10. If you can’t sleep at night because of your stock market position, then you have gone too far.

If this is the case, then sell your position down to the sleeping level.

11. Remember that stocks are never too high for you to begin buying or too low to begin selling.

12. I never argue with the tape.

When I am long of stocks it is because my reading of conditions has made me bullish.

But you find many people, reputed to be intelligent, who are bullish because they have stocks. I do not allow my possessions – or my prepossessions either – to do any thinking for me. That is why I repeat that I never argue with the tape.

13. Not taking the loss — that is what does damage to the pocketbook and to the soul.

Losing money is the least of my troubles. A loss never troubles me after I take it. I forget it overnight. But being wrong – not taking the loss – that is what does the damage to the pocketbook and to the soul.

14. I trade on my own information and follow my own methods.

15. Trade along the path of least resistance.

If after a long steady rise a stock turns and gradually begins to go down, with only occasional small rallies, it is obvious that the line of least resistance has changed from upward to downward.

Such being the case why should anyone ask for explanations? There are probably very good reasons why it should go down.

16. I don’t buy long stocks on a scale down, I buy on a scale up.

When I’m bearish and I sell a stock, each sale must be at a lower level than the previous sale.

When I am buying, the reverse is true. I must buy on a rising scale. I don’t buy long stocks on a scale down, I buy on a scale up.

17. Don’t be fooled by the charisma of other traders.

It cost me millions to learn that another dangerous enemy to a trader is his susceptibility to the urging of a magnetic personality when plausibly expressed by a brilliant mind.

18. Know yourself.

A man must know himself thoroughly if he is going to make a good job out of trading in the speculative markets.

19. Fear and greed are your greatest enemies

When the market goes against you, you hope that every day will be the last day – and you lose more than you should, have you not listened to hope.

And when the market goes your way, you become fearful that the next day will take away your profit and you get out – too soon. The successful trader has to fight these two deep-seated instincts.

20. Trading is not a get rich quick scheme.

The game of speculation is the most uniformly fascinating game in the world. But it is not a game for the stupid, the mentally lazy, the person of inferior emotional balance, or the get-rich-quick adventurer. They will die poor.

21. Being a little late in a trade is insurance that your opinion is correct.

Don’t take action with a trade until the market, itself, confirms your opinion. Being a little late in a trade is insurance that your opinion is correct. In other words, don’t be an impatient trader.

22. Never average losses.

It is foolhardy to make a second trade if your first trade shows you a loss. Never average losses.. Let this thought be written indelibly upon your mind.

23. The trend is your friend.

Successful traders always follow the line of least resistance. Follow the trend. The trend is your friend.

24. Always trade with a stop loss.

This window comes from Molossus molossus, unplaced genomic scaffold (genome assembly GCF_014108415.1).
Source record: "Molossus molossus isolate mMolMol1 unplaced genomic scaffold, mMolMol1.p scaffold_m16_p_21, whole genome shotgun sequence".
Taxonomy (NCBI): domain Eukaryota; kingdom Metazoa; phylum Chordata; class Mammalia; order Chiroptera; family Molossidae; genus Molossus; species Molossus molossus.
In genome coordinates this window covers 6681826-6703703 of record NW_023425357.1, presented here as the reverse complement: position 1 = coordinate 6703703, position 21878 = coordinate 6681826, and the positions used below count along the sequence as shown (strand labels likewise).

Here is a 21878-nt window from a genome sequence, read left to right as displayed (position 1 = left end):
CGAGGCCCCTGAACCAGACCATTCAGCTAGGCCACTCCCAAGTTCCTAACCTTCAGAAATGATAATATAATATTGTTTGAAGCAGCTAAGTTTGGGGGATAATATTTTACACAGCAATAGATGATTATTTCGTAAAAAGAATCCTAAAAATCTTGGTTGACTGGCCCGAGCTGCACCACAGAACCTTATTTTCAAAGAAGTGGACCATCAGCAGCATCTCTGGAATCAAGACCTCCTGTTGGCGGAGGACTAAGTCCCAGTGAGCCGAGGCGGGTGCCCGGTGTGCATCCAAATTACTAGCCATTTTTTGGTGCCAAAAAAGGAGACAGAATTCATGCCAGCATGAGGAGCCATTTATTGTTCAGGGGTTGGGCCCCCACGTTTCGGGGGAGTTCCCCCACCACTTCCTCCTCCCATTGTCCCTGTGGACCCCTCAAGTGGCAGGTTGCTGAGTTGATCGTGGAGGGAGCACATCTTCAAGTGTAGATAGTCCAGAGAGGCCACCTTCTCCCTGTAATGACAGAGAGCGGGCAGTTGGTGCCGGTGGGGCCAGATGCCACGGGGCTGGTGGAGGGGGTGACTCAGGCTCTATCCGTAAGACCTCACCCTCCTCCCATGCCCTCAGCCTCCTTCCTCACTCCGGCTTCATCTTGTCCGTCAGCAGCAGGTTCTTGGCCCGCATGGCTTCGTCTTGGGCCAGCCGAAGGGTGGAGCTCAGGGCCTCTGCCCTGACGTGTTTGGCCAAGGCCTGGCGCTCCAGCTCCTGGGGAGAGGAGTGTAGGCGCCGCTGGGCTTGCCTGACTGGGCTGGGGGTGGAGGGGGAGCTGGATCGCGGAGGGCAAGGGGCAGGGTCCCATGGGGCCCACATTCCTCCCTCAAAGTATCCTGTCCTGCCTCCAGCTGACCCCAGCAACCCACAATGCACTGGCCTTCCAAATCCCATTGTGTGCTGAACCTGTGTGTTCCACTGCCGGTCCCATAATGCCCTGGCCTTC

When you make a trade, “you should have a clear target where to sell if the market moves against you. And you must obey your rules! Never sustain a loss of more than 10% of your capital. Losses are twice as expensive to make up. I always established a stop before making a trade.

25. Don’t try to play the market all the time.

Every once in a while, you must go to cash, take a break, take a vacation. Don’t try to play the market all the time. It can’t be done, too tough on the emotions.


Do you want to learn more?

Click on the link below to access the Top 100 Trading Rules of all time.

These trading rules are personally handpicked by me and include the biggest names in trading, like Jesse Livermore, Paul Tudor Jones and Ed Seykota.


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  • Dear Rayner,

    thanks for the article. It is great.
    Very good thoughts, even from the beginning of previous century they are actual nowadays.
    I also can recommend other good book about that great trader: «Jesse Livermore: The World’s Greatest Stock Trader»” by Richard Smitten – a little bit other style, good real photoes in the end, description of the family life and relations and…. the death of Mr. Livermore.

    What do you think about the end of his life? I have the feeling, that in the end of the days he has broken the rules again, didn’t put the stops and tool very big positions and lost all money again…. and decided to make suicide…

    Best regards,

    • Hi Andrew,

      Thanks for stopping by!

      Yes it was unfortunate that he broke he rules and lost it all. In fact he broke his rules a few times, but each time he came back stronger.

      Alas the final time caused him to take his own life. This is definitely a very valuable lesson for me personally.


  • Hi! Rainer thank you great article. I’ve learned a lot thank you thank you mah friend..I always like your twitter. Any recomendation for online stock trading journal (software / website / excel / etc? Thanks

  • You missed one of Jesse’s greatest regrets/lessons at the end of his book, and important for your years beyond, always take some of the profits off the table for the future!!!